If you see blood in your stool or your bowel patterns change, it could be a sign of rectal cancer, which affects about 5% of people in their lifetime. At Arizona Preferred Surgeons in Glendale, Arizona, the board-certified general surgeons remove rectal cancer to prevent it from spreading. Call the office today to schedule an appointment or book one online.
Rectal cancer develops when cancer cells appear in your rectum, the lowest part of your large intestine between your anus and colon. When left untreated, rectal cancer can spread and be life-threatening.
Board-certified surgeons offer modern, evidence-based, minimally invasive procedures to manage colorectal cancer.
Symptoms you could experience if you have rectal cancer include:
If you suspect you have rectal cancer, the sooner you seek treatment, the better are your chances of a good outcome. Many providers recommend getting screened for colorectal cancer beginning at age 45.
Anyone can develop rectal cancer. It affects both women and men, but men have a slightly higher chance of getting it. Additional risk factors include:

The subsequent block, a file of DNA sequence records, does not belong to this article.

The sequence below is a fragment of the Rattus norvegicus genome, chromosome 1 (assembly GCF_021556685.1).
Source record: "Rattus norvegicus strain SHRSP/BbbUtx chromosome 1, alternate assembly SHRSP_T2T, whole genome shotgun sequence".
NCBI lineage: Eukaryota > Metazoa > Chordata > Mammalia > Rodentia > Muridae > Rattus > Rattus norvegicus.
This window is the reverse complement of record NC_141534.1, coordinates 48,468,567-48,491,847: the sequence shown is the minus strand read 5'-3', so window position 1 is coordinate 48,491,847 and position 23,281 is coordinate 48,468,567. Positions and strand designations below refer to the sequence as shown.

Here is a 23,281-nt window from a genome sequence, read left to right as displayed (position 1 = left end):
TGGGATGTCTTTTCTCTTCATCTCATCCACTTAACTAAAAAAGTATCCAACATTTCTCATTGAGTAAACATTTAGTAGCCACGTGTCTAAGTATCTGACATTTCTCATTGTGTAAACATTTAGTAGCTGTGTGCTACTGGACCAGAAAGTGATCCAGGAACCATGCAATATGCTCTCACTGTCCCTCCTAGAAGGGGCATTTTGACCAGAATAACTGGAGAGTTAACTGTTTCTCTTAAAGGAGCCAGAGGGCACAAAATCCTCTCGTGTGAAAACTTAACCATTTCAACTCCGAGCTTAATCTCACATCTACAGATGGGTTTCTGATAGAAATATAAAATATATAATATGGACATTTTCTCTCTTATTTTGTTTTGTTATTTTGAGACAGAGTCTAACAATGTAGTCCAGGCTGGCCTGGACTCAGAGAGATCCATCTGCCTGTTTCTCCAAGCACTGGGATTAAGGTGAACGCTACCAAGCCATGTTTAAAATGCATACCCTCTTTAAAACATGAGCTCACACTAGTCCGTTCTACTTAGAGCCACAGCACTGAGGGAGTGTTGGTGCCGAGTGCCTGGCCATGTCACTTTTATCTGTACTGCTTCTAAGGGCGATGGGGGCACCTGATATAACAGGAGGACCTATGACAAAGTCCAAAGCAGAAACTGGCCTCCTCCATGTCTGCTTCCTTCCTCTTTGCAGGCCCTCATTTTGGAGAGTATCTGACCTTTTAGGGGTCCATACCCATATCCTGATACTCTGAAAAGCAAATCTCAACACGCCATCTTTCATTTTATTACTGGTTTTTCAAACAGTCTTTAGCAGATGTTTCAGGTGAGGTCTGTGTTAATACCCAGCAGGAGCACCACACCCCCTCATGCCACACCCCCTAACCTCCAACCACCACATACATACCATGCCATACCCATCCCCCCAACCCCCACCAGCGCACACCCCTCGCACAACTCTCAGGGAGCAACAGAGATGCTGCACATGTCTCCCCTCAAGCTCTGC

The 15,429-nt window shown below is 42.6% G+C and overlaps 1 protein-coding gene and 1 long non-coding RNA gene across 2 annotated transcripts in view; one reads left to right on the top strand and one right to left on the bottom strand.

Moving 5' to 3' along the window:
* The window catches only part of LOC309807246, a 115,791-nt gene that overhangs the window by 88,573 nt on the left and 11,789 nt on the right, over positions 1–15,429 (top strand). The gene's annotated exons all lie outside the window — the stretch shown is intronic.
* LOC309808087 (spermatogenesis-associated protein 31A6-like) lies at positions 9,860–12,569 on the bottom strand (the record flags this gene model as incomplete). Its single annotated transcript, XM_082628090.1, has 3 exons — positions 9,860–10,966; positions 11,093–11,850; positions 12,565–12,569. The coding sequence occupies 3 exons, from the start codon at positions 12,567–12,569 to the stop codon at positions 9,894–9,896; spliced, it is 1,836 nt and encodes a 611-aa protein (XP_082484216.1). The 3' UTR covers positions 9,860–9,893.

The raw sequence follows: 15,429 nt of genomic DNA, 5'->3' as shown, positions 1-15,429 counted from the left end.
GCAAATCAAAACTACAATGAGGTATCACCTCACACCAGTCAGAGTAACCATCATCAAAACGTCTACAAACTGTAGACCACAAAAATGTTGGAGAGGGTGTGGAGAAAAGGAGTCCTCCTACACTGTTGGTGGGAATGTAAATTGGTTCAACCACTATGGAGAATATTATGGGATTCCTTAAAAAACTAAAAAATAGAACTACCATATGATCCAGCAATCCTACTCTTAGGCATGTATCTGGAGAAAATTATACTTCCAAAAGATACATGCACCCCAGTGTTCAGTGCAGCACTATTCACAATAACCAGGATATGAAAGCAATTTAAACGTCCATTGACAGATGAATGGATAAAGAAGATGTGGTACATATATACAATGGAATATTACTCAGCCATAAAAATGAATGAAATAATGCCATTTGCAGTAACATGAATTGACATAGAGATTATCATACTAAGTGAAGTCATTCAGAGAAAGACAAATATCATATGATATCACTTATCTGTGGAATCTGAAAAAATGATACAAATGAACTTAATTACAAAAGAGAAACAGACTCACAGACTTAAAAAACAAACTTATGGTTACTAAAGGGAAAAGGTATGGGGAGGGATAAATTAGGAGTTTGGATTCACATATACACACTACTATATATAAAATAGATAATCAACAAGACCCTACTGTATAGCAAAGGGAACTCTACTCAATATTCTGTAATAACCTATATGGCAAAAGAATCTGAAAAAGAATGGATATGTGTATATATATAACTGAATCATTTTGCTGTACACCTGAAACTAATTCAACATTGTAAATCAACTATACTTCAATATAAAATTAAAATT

Having ulcerative colitis or Crohn’s disease, both inflammatory bowel diseases, appears to raise your risk of getting rectal cancer.
To find out if you have rectal cancer and need surgery, your provider discusses your medical history and symptoms with you. They complete a physical exam and could recommend a colonoscopy, biopsy, and an imaging procedure like a CT scan, MRI, or PET scan.
If you need surgery to remove cancerous rectal tissues, you’ll be given instructions on how to prepare. Stop taking any medications your provider asks you to, arrange for someone to drive you home after surgery, and don’t eat or drink anything the morning of your procedure. Plan to use a bowel prep to flush out your colon and rectum.
Providers at Arizona Preferred Surgeons give you an anesthetic to make you fall asleep before rectal cancer surgery. They make tiny incisions to remove cancerous tissues and close the incisions. After a recovery period, you can have a family member or friend drive you home.
After rectal cancer surgery, follow your surgeon’s instructions. Begin with a liquid diet, then move on to soft foods. Get plenty of rest, take your medications as directed, and avoid strenuous activity until your surgeon gives you the OK. Attend all your follow-up appointments.
To prevent complications, you might need chemotherapy, radiation therapy, or additional rectal cancer treatments.
Call the Arizona Preferred Surgeons office today or schedule an appointment online if you have rectal cancer and need surgery.